A friend of mine is a young transgender man. I offered him this space to say anything he wanted to cisgender people, that is, to people who identify with the gender of the body they were born with—as opposed to transgender people, who do not. (I, for instance, am a cisgender male, because I was born a straight male and have always contentedly identified as just that. But if, despite my man’s body, I felt like a woman, and so wanted to live as a woman, I’d be transgender. More on why I very carefully chose this definition in my comment here.)
Below is what my friend had to say.
You know how easy it is be a “real” man or woman? All you have to do is look the right way. Or at least that’s the impression I get from cisgender people.
Do you know who the cisgender people are? Well, I know who you are. One thing I know about you, for instance, is that care a very great deal about clothes. Also about makeup, hair, facial hair, fingernails, and the size of a person’s hands.
I couldn’t care less about any of those things. But what do I know? I’m confused. I’m evil. I’m ill. I’m deluded. I’m depraved. I’m disgusting.
I forget that I am those things. I forget it frequently. I forget it because I just get so busy getting up in the morning, showering, eating breakfast, making my bed, grabbing my keys, and heading outside. You know. Into public. Where you are.
But you cisgender people are always so gracious about reminding me of who I am, and who I should be. Again and again you patiently explain to me why I can’t be called by the name I’ve chosen for myself, why I can’t use—and why you certainly will not use—the pronouns that fit me.
Over and over you remind me of who I “really” am. Who I was “born as.” You make your case very admirably, sometimes complete with photos and legal documents.
I’m impressed by your conscientiousness! In every word, action, and gesture—in your very body posture—you make it clear that you’d rather talk to an animated doll than to me, the person standing right in front of you. Thank you. We can all use such affirming reminders from time to time, such acceptance and understanding, such love.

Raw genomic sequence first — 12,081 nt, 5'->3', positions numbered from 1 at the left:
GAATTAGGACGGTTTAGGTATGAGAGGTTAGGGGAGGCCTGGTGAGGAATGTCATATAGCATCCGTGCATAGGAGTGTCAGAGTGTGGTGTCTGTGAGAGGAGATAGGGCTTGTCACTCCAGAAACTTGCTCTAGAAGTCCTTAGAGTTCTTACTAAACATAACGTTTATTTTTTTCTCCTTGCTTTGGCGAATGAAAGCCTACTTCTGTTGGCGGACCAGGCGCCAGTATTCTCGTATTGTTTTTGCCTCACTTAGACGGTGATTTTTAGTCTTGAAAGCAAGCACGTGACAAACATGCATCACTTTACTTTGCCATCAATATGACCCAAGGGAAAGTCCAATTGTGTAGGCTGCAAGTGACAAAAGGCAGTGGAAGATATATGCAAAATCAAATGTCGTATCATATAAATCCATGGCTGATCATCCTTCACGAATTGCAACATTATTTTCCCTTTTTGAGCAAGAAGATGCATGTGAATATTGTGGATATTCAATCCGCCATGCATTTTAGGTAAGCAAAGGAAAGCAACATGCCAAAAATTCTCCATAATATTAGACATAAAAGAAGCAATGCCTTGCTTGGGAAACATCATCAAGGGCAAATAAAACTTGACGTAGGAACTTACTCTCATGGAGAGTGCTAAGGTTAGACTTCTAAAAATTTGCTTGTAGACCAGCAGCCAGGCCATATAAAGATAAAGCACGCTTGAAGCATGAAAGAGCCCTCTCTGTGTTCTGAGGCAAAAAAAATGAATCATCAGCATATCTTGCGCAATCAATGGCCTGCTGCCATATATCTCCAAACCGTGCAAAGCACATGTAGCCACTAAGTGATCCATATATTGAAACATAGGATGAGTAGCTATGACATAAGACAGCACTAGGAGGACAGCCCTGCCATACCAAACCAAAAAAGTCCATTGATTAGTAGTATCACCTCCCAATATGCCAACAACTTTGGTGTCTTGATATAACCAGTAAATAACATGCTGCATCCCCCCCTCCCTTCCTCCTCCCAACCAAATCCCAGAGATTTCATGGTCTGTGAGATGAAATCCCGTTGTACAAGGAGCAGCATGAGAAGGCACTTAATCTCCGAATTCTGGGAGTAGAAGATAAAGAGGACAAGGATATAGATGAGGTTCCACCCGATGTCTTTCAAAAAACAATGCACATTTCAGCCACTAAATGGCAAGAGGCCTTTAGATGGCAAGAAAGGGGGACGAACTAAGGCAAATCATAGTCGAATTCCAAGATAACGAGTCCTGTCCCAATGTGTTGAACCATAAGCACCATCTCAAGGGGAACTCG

Can we talk about genitals? You all are really on top of that! You must start this biology stuff early—though I know to you it’s hardly a complicated matter. Penis equals man; vagina equals woman. How simple is that?
And here I am all the while, wondering why you never mention that what makes a person who they are isn’t their body. It’s their mind, their heart, their spirit. It’s their hobbies, their memories, their dreams, their passions, their beliefs. It’s their relationships. It’s how they like their coffee. It’s how they like their tea.
It’s who they are, not how they look.
My partner of two years is also transgender. She has the longest eyelashes, the longest hair. I brush it for her. I love her voice, the way it relaxes around my name. I love to softly kiss her hands. I love opening her up, layer by layer, and delighting in what I find. With her, I feel safe.
I worry for her well-being, as all partners do.
It’s only human to get upset and afraid, right? As a caring person yourself, you understand that. That knot in the pit of your stomach when the person you love is late coming home, that tightening in your chest when they are supposed to call but don’t, the panic that rushes in after you think what might have happened to your beloved if they got caught alone somewhere.
Or maybe they weren’t caught alone. Maybe what happened to them didn’t happen in a dark alley. Maybe it happened on a busy sidewalk, while people stood and watched.
I, as a perverted and morally deformed being, continue to “cross-dress.”
I would like to have medical treatment to help me feel more comfortable in my body. I would like to one day file paperwork that reflects my change in status, that legally secures the identity I know to be mine.
I want to go to school. I want to work. I want to have a family. I want to sit in a room full of people being no one but myself.
I want to live unafraid.
There’s a fix for all of my fears and desires, of course, should reasoning with me fail to deliver me to my senses. There are so many ways, it turns out, to erase a mistake, correct a failing, eliminate an undesirable person. There is shooting, stabbing, running over with cars, beating, kicking, dragging from the back of a pick-up truck, whipping, strangling, dousing with gasoline and setting aflame.
And don’t forget sexual assaulting! That always adds that special flavor of abject humiliation.
Mix and match to your taste.
Go at it.
If all this makes you feel squeamish, I apologize. I don’t want you to feel uncomfortable. And don’t worry, the senseless slaughtering of transgender people doesn’t happen all that often. And when it does it can be hidden out of the way.
If you personally would never hurt anyone because you’re simply not that kind of person, then please be certain to let me know when someone else does murder one of my transgender brothers or sisters. Do not fail to describe to me exactly how the victim died. (And do I even need to remind you of the bonus points you get if no one wanted to claim the body? Of course I don’t.)
And please don’t worry if, when telling me of the tragedy, you let a little gleam of malicious joy appear in your eye. I won’t notice it. Promise.
Finally, do not neglect to communicate to me, however subtly, that the death of a transgender person don’t really matter anyway.
And then happily go on your way, content in the knowledge that I have been duly instructed and warned.
And before you leave, be sure to tell me again that you love me.